U.S. Attorney Matthew Schneider announced Monday that the United Auto Workers union has reached an agreement to resolve a multiyear federal corruption probe into the organization launched by the Justice Department.
Under the terms of the proposed settlement, an independent monitor would be appointed that would have the authority to investigate possible fraud and corruption within the UAW and to seek discipline against the union's officers and its roughly 400,000 members before an independent ethics officer or the UAW Trial Committee.
The monitor's oversight of the union would last for six years, with possible early termination if the monitor finds that his or her work is complete and the UAW no longer needs the monitor's services or an extension if the monitor or union feels that a longer period is appropriate. Any costs associated with the monitor would be handled by the UAW, and the monitor's duties will not include any involvement in the collective bargaining process or the day-to-day administration of contracts, absent any indication of corruption or fraud.
The UAW will also conduct a binding and secret-ballot referendum of its membership, overseen by the monitor and the Department of Labor to determine whether to change the UAW’s election method from the delegate system to a direct election model, where the entire UAW membership could vote for the union's president and other members of its International Executive Board beginning in 2022.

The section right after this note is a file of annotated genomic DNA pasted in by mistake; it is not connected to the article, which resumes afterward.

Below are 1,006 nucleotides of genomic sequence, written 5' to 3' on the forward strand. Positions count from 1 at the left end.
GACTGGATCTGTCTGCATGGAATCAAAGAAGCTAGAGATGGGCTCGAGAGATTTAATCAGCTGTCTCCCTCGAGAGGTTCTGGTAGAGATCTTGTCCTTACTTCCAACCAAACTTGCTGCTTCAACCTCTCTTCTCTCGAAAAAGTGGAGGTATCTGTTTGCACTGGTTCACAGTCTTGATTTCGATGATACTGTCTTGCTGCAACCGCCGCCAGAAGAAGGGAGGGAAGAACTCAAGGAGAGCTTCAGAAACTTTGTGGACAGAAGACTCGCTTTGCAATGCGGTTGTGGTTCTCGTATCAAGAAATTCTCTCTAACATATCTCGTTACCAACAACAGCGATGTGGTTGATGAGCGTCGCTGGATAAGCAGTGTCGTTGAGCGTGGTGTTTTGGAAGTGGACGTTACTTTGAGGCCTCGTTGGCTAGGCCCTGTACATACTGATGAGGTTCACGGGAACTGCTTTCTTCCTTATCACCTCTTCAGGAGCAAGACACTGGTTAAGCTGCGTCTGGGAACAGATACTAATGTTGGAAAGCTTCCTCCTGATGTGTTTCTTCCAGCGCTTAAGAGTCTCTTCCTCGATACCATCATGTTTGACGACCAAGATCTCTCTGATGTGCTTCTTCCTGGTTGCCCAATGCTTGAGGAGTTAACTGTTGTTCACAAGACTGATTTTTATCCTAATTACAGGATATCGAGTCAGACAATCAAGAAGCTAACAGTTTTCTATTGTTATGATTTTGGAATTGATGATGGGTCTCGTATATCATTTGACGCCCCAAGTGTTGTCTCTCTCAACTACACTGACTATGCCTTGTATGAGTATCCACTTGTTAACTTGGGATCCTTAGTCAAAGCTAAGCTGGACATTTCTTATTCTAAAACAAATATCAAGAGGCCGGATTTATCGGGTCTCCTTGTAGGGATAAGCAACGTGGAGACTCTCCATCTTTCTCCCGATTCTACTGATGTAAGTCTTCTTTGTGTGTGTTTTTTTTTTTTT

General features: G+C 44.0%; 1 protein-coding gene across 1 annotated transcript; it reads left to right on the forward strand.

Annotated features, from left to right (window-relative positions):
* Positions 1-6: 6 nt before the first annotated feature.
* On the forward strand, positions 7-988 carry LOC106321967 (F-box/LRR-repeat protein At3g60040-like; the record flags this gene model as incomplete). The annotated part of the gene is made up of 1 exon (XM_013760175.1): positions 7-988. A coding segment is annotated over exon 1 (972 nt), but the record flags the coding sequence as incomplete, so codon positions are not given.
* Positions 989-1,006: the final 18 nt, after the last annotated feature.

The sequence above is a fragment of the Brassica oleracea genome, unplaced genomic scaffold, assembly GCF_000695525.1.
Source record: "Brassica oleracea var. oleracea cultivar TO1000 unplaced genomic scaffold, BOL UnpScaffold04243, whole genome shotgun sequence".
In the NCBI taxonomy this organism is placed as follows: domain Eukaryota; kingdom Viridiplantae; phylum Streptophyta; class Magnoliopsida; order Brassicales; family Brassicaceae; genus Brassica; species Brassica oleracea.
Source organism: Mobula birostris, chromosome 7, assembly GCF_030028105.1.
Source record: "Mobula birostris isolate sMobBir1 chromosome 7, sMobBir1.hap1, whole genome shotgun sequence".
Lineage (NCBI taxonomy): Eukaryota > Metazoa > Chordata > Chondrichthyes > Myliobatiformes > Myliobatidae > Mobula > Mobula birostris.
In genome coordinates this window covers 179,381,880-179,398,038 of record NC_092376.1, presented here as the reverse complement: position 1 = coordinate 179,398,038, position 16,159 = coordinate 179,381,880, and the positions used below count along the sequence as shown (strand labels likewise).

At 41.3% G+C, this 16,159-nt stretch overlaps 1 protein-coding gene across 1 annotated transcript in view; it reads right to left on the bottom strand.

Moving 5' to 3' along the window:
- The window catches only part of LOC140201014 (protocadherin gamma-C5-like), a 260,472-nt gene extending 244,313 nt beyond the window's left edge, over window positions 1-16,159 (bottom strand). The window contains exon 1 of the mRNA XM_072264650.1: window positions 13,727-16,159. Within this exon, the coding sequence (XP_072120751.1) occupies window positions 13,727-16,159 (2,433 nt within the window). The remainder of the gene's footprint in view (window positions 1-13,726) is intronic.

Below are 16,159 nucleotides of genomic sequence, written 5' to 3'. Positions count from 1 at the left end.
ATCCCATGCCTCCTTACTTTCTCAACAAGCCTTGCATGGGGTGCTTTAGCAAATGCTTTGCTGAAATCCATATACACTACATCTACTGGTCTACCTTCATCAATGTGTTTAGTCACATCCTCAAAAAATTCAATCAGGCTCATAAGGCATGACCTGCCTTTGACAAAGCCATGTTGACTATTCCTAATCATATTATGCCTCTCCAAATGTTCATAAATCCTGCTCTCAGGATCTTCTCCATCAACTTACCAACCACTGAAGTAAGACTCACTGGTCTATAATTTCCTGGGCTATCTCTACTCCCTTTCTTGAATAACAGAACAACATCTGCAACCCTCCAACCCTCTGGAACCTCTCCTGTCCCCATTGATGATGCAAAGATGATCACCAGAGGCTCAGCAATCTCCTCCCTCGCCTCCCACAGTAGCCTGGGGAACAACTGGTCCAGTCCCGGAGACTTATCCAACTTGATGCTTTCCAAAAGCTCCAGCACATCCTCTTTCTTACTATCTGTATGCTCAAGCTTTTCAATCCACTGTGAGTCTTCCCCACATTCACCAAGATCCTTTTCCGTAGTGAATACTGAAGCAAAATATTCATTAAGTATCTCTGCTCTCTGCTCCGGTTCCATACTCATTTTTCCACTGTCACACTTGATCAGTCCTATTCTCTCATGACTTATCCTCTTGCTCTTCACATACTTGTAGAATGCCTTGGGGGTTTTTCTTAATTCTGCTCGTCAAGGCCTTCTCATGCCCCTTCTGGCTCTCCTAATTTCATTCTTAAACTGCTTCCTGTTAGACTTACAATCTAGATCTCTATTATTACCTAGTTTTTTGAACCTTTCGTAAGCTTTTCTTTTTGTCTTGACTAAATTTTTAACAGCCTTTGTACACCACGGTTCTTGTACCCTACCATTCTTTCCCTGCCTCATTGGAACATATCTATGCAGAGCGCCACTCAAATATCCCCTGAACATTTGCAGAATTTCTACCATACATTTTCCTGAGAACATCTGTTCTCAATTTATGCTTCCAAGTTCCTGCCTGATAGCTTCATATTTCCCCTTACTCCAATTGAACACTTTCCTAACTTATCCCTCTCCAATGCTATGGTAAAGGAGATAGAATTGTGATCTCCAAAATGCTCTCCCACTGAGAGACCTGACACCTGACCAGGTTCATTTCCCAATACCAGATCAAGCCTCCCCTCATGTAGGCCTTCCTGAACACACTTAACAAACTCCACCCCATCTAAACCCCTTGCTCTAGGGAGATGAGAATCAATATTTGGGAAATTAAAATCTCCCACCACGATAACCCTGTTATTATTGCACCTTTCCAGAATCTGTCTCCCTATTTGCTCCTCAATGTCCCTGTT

In addition, the UAW has agreed to resolve a tax investigation by paying the Internal Revenue Service $1.5 million in relation to administrative fees the union received from three joint training centers operated by Detroit's Big Three automakers: General Motors, Ford Motor Company, and Fiat Chrysler Automobiles.
|GM||GENERAL MOTORS CO.||52.23||+0.31||+0.60%|
|F||FORD MOTOR CO.||13.78||+0.07||+0.51%|
The UAW has already paid back more than $15 million for improperly billing Ford and Fiat Chrysler, which will be used by joint programs for the health and safety of auto workers.
While the probe of the union has ended, Schneider said at a press conference Monday that investigators are still pursuing unspecified people. However, he noted UAW President Rory Gamble is not a target of the investigation.
“I don't have any reason to investigate Mr. Gamble,” Schneider said.
Gamble said that the settlement, while painful, takes the union another step toward “restoring the full faith and confidence of our members.”
“The UAW going forward is clean, and we are a better union for it,” Gamble said.
Schneider's office filed a civil complaint in the United States District Court for the Eastern District of Michigan on Monday, which details fraudulent and corrupt acts uncovered by the Department of Justice's investigation, including embezzlement of over $1.5 million in dues money, kickbacks to union officials from vendors, and $3.5 million in illegal payments from executives at Fiat Chrysler who wanted to influence contract talks.
“The UAW failed to address the fraud, corruption, and illegality problem within its own ranks and necessitates injunctive relief to protect the honest membership of the organization,” the government stated in the complaint.
Earlier this year, the union gave its endorsement for the 2020 presidential election to former vice president and current President-elect Joe Biden, whose White House victory was formalized following the vote of the Electoral College on Monday.
The Associated Press contributed to this report